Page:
17. Sonic hedgehog (SHH) and glioblastoma-2 (Gli-2) expressions are associated with poor jaundice-free survival in biliary atresia.

    Science.gov (United States)

    Jung, Hae Yoen; Jing, Jin; Lee, Kyoung Bun; Jang, Ja-June

    2015-03-01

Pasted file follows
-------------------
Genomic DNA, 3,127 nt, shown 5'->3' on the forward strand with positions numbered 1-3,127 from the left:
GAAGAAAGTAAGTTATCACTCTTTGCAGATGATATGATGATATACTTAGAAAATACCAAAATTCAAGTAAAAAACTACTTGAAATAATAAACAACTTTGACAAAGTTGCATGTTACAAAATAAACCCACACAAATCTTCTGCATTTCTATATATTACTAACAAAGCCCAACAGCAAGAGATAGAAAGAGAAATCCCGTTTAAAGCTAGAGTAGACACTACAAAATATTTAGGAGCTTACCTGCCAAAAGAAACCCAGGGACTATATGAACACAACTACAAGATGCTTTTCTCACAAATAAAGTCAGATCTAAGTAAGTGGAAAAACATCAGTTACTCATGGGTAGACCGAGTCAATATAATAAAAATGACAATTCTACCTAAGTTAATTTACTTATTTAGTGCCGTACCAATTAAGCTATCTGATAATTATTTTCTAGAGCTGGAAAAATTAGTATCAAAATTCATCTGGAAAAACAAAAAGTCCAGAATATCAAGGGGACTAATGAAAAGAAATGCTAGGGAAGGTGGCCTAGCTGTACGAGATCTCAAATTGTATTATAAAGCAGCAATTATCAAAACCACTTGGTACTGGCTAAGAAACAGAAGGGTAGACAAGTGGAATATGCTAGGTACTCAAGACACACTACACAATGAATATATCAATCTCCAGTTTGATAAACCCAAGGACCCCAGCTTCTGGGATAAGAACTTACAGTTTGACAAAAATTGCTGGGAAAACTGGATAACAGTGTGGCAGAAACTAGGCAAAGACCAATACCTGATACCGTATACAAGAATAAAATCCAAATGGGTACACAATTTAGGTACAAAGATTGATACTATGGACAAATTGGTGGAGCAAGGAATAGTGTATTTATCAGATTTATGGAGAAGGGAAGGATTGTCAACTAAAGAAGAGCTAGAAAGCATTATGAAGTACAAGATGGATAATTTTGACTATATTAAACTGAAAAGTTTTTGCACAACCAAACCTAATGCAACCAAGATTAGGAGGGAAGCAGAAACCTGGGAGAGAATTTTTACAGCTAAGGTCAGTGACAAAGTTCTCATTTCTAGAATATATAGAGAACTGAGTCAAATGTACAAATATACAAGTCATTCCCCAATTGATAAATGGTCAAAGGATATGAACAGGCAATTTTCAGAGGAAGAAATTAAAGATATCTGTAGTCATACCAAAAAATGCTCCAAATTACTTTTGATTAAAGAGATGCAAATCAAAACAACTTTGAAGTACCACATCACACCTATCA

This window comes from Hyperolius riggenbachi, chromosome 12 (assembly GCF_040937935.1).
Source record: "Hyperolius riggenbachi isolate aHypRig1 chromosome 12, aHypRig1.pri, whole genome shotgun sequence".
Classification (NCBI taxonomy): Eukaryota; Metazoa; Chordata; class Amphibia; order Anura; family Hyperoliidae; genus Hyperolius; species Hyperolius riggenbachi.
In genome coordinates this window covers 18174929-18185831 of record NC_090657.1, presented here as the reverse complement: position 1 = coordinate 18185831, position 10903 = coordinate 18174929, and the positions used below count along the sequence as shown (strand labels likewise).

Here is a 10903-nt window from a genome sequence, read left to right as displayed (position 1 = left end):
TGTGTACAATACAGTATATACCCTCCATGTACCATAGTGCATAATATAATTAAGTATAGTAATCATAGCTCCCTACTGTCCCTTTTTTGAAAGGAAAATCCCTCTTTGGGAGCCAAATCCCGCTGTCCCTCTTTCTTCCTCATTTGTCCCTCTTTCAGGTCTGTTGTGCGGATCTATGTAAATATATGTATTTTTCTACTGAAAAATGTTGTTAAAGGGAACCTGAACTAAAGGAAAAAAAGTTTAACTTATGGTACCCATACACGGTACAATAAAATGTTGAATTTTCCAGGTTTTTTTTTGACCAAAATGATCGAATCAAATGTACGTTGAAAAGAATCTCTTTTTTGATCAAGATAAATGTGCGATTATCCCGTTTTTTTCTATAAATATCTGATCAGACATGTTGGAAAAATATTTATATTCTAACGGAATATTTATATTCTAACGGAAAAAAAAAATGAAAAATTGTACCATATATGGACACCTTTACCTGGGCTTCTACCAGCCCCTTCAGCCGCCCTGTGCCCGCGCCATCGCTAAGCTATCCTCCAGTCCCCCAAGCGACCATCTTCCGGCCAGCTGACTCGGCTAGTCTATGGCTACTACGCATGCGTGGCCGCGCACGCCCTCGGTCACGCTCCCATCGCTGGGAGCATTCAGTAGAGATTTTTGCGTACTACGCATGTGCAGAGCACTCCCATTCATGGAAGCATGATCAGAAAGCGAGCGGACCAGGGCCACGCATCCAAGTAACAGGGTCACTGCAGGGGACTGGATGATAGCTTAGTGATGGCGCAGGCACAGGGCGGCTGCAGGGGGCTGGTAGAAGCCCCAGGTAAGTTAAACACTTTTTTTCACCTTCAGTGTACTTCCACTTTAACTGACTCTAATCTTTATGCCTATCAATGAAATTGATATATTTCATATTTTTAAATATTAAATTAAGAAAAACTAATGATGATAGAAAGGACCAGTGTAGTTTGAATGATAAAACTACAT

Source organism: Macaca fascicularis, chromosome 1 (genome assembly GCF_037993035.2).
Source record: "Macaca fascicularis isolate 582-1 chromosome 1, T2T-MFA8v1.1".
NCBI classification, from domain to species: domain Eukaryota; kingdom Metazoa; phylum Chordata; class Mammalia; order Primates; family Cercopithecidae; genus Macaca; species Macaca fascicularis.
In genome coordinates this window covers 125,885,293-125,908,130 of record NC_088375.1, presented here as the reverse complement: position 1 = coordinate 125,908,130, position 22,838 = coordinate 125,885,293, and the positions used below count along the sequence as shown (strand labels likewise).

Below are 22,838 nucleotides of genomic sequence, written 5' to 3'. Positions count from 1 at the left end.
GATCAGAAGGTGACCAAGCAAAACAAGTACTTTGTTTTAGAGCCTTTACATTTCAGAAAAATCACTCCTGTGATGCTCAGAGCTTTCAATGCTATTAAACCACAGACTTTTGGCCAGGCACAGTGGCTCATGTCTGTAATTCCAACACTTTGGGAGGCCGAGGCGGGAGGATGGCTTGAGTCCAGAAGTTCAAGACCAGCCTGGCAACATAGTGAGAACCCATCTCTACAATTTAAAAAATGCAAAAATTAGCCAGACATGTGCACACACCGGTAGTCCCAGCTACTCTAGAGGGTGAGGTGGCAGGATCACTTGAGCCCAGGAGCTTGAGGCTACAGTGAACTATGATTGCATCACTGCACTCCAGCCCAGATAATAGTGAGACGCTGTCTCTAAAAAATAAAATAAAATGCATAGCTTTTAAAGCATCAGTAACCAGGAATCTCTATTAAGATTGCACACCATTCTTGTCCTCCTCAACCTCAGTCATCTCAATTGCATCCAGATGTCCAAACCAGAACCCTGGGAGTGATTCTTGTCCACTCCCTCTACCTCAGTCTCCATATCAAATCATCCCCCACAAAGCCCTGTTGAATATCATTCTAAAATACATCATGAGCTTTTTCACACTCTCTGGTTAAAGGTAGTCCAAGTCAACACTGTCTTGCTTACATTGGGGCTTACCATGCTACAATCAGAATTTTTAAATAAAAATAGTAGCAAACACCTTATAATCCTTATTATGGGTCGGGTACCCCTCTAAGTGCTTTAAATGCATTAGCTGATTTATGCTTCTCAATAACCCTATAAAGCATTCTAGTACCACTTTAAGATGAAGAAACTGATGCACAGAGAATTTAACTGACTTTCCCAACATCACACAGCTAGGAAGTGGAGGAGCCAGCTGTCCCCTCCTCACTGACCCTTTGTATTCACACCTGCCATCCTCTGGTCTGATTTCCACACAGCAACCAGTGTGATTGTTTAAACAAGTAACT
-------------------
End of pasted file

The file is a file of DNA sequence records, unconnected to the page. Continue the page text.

Biliary atresia (BA) causes biliary obstruction in neonates. Although the Kasai operation can successfully treat certain BA cases, many patients exhibit recurrent jaundice and secondary biliary cirrhosis requiring liver transplantation. Consequently, studies of the prognostic factors of the Kasai operation are needed. Accordingly, sonic hedgehog (SHH) pathway expression at the extrahepatic bile duct (EHBD), an important bile duct repair mechanism, will be investigated via immunohistochemistry in patients with BA to examine the association with post-Kasai operation prognosis. Fifty-seven EHBD specimens were obtained during Kasai operations from 1992 to 2009. The SHH, patched (PTCH), and glioblastoma-2 (Gli-2) immunohistochemical staining results were analyzed quantitatively. Overall, 57.9% of patients had bile flow normalization after the Kasai operation; 43.1% did not. High preoperative serum total bilirubin, direct bilirubin, and aspartate aminotransferase levels were associated with sustained jaundice post-Kasai operation, as was an age ≥65days at the time of surgery (all pjaundice relapse. Strong Gli-2 and SHH expression in the EHBD might be a poor prognostic factor in Kasai operation-treated patients with BA. Copyright © 2015 Elsevier Inc. All rights reserved.